On August 9th, 2007, Eureka police officers Justin Winkle, Gary Whitmer, Adam Laird, and five others were involved in beating an unarmed Martin Cotton II to death. Eureka police pummeled Martin Cotton’s body and head in broad daylight, using pepper spray repeatedly. Martin Cotton was then sent to jail without being offered medical treatment. He died in jail within about an hour. A federal civil rights lawsuit in Oakland was filed to seek justice for Martin on behalf of his young daughter. The case, Siehna Cotton et al v. City of Eureka, included the testimony of police readily admitting they beat Martin Cotton all over his body and did not seek medical assistance for him afterward. The police however denied that they hit Martin Cotton in the head, most likely because blows to the head were determined to be the cause of death.
At about 1pm on September 23rd, the verdict was announced for the two-week trial. A seven-person jury found unanimously in favor of the plaintiffs, big time. Siehna Cotton was awarded $1,250,000 for the pain Martin Cotton suffered at the hands of Eureka police and $2,750,000 for wrongful death damages. Additionally, Marty Cotton Sr. was awarded $500,000, which required plaintiffs to meet the highest burden of proof in a civil trial, that is that the murder of Martin Cotton “shocked the conscience.” A rare award of punitive damages against the three officers required a finding of “malice, oppression, or reckless disregard” to the decedent’s or plaintiffs’ rights, for which the jury assessed $30,000 from officer Winkle, $30,000 from officer Laird, and $15,000 from officer Whitmer, who arrived at the scene late but joined in on the beating.
Crucial to the verdict was the testimony of two witnesses who bravely reported that they had indeed seen at least officer Winkle striking Martin Cotton’s skull. Painful video of Martin Cotton dying in jail was presented during the trial which obviously effected jurors, four of whom wore black in solidarity with the family today as the verdict was read.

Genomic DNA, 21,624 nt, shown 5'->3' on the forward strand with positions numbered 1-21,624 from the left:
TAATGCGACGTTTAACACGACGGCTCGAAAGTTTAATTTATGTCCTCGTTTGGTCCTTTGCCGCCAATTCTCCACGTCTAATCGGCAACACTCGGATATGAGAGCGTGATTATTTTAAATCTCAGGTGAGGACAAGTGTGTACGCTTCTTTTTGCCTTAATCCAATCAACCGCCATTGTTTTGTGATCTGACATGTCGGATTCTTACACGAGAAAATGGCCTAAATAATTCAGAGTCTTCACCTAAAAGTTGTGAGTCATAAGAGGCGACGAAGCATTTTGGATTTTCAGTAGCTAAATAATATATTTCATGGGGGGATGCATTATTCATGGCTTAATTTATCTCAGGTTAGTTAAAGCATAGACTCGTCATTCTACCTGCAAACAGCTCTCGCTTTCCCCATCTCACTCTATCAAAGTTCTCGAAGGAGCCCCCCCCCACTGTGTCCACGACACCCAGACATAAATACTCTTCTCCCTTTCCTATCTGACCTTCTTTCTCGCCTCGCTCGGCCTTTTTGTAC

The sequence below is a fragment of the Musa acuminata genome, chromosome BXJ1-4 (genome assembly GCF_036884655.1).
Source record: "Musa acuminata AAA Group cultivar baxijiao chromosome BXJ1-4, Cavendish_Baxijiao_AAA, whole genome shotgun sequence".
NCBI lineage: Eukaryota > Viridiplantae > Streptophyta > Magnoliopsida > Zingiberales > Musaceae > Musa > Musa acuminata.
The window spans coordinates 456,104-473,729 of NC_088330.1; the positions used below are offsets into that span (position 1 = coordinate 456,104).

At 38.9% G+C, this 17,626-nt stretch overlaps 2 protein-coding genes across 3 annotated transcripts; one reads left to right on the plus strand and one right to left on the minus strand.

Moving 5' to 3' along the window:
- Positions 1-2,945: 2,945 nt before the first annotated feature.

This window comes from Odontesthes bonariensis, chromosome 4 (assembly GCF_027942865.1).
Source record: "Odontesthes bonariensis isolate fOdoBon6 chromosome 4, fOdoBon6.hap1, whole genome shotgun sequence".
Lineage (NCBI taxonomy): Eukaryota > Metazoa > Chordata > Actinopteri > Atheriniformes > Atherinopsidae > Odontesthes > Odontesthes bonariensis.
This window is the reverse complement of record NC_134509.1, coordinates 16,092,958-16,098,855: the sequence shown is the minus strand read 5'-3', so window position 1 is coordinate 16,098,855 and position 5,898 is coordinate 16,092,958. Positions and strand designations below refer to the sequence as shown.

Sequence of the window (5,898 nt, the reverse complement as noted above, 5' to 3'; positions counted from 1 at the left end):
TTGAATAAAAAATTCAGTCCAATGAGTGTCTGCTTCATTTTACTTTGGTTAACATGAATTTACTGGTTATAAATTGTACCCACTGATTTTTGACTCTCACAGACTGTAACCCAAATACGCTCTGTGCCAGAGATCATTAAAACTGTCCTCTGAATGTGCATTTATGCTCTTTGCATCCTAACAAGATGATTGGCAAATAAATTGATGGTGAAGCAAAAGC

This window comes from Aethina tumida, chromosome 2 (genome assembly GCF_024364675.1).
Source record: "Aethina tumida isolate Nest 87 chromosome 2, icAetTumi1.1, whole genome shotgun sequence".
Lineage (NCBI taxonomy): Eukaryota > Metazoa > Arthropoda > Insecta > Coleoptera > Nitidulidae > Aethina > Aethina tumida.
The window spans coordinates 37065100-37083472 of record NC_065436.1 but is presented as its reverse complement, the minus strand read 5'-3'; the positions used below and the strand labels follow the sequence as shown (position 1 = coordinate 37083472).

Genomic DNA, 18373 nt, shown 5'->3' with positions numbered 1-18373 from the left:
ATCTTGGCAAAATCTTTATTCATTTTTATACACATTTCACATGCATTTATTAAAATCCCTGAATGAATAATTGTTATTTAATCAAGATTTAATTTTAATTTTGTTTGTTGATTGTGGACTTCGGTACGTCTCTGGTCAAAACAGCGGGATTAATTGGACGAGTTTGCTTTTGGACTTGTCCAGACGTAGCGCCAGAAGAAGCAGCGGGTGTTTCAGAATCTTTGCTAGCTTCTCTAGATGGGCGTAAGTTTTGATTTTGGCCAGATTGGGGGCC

In the video below, Cotton family attorney Vicki Sarmiento and Verbena Lea of Redwood Curtain CopWatch speak about the verdict re-establishing Martin Cotton’s humanity and the shockwaves they hope the decision will send through the ranks of police who may consider committing such atrocities in the future.
[Pictured above: Verbena Lea of Redwood Curtain CopWatch and Cotton family attorney Vicki Sarmiento]
Quote from MDS, SDS, and Oscar Grant Committee:
“This victory uplifts our spirits and gives us strength to step up the struggle against police violence, brutality, murder and other forms of state repression that occur on a regular basis. One victory , many battles
still to be fought”
Video-Taped Interview from after the Verdict
Also, the below links are to video from the Sept. 21st press conference held in front of the Federal Building in Oakland:
END THE WAR ON THE POOR
DO WE REALLY HAVE A CHOICE?!
Won’t U Read the Signs?!
December 21, HOMELESS MEMORIAL DAY/NIGHT
FOOD NOT BOMBS , EUREKAEvery Sunday at Clarke Plaza, Old Town (3rd and E). Yummy vegetarian food about 3:00pm.
We Need Some SAFE GROUNDSee this youtube video from the 32 night Safe Sleep Space we set up in the Eureka City Hall parking lot.
Of all the preposterous assumptions of humanity over humanity, nothing exceeds most of the criticisms made on the habits of the poor by the well-housed, well- warmed, and well-fed. --Herman Melville
...the law in its majestic equality forbids the rich as well as the poor to sleep under bridges, to beg in the streets, and to steal bread. --Anatole France